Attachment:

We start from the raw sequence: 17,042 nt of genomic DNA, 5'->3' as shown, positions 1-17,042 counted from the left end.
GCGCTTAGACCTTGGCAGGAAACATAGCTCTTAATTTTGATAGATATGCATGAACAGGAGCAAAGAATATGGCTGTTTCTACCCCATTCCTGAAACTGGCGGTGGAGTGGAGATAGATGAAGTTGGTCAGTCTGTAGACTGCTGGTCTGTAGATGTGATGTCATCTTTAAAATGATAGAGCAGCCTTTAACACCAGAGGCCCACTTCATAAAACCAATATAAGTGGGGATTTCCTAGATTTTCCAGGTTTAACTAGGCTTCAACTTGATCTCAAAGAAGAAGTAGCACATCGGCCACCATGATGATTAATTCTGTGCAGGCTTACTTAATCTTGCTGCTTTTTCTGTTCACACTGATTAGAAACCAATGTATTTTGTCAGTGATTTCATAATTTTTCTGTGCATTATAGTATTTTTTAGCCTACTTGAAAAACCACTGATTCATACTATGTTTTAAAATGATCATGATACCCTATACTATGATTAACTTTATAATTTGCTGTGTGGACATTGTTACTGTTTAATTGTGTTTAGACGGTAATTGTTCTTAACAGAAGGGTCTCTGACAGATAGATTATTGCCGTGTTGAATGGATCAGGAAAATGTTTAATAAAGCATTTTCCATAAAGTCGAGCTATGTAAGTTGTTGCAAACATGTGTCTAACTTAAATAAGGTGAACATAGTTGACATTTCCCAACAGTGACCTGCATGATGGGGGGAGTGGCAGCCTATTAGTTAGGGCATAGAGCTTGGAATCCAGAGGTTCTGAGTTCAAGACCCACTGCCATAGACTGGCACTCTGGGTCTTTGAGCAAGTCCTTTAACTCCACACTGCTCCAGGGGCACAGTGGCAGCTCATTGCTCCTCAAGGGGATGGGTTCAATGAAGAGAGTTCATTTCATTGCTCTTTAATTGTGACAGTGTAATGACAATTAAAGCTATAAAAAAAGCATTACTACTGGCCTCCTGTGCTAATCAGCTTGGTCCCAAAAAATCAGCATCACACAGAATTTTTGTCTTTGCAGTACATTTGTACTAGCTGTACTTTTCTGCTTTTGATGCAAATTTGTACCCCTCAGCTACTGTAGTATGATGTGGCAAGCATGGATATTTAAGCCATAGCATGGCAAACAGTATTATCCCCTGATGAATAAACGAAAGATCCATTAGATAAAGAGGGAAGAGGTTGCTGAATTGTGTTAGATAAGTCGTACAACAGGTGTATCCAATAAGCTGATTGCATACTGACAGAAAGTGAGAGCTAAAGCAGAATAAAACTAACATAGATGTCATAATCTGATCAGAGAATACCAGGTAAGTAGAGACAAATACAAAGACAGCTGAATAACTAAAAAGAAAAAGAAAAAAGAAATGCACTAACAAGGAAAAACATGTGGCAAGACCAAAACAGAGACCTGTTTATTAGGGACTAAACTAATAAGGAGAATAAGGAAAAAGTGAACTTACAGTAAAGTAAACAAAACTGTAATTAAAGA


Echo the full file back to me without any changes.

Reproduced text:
We start from the raw sequence: 17,042 nt of genomic DNA, 5'->3' as shown, positions 1-17,042 counted from the left end.
GCGCTTAGACCTTGGCAGGAAACATAGCTCTTAATTTTGATAGATATGCATGAACAGGAGCAAAGAATATGGCTGTTTCTACCCCATTCCTGAAACTGGCGGTGGAGTGGAGATAGATGAAGTTGGTCAGTCTGTAGACTGCTGGTCTGTAGATGTGATGTCATCTTTAAAATGATAGAGCAGCCTTTAACACCAGAGGCCCACTTCATAAAACCAATATAAGTGGGGATTTCCTAGATTTTCCAGGTTTAACTAGGCTTCAACTTGATCTCAAAGAAGAAGTAGCACATCGGCCACCATGATGATTAATTCTGTGCAGGCTTACTTAATCTTGCTGCTTTTTCTGTTCACACTGATTAGAAACCAATGTATTTTGTCAGTGATTTCATAATTTTTCTGTGCATTATAGTATTTTTTAGCCTACTTGAAAAACCACTGATTCATACTATGTTTTAAAATGATCATGATACCCTATACTATGATTAACTTTATAATTTGCTGTGTGGACATTGTTACTGTTTAATTGTGTTTAGACGGTAATTGTTCTTAACAGAAGGGTCTCTGACAGATAGATTATTGCCGTGTTGAATGGATCAGGAAAATGTTTAATAAAGCATTTTCCATAAAGTCGAGCTATGTAAGTTGTTGCAAACATGTGTCTAACTTAAATAAGGTGAACATAGTTGACATTTCCCAACAGTGACCTGCATGATGGGGGGAGTGGCAGCCTATTAGTTAGGGCATAGAGCTTGGAATCCAGAGGTTCTGAGTTCAAGACCCACTGCCATAGACTGGCACTCTGGGTCTTTGAGCAAGTCCTTTAACTCCACACTGCTCCAGGGGCACAGTGGCAGCTCATTGCTCCTCAAGGGGATGGGTTCAATGAAGAGAGTTCATTTCATTGCTCTTTAATTGTGACAGTGTAATGACAATTAAAGCTATAAAAAAAGCATTACTACTGGCCTCCTGTGCTAATCAGCTTGGTCCCAAAAAATCAGCATCACACAGAATTTTTGTCTTTGCAGTACATTTGTACTAGCTGTACTTTTCTGCTTTTGATGCAAATTTGTACCCCTCAGCTACTGTAGTATGATGTGGCAAGCATGGATATTTAAGCCATAGCATGGCAAACAGTATTATCCCCTGATGAATAAACGAAAGATCCATTAGATAAAGAGGGAAGAGGTTGCTGAATTGTGTTAGATAAGTCGTACAACAGGTGTATCCAATAAGCTGATTGCATACTGACAGAAAGTGAGAGCTAAAGCAGAATAAAACTAACATAGATGTCATAATCTGATCAGAGAATACCAGGTAAGTAGAGACAAATACAAAGACAGCTGAATAACTAAAAAGAAAAAGAAAAAAGAAATGCACTAACAAGGAAAAACATGTGGCAAGACCAAAACAGAGACCTGTTTATTAGGGACTAAACTAATAAGGAGAATAAGGAAAAAGTGAACTTACAGTAAAGTAAACAAAACTGTAATTAAAGA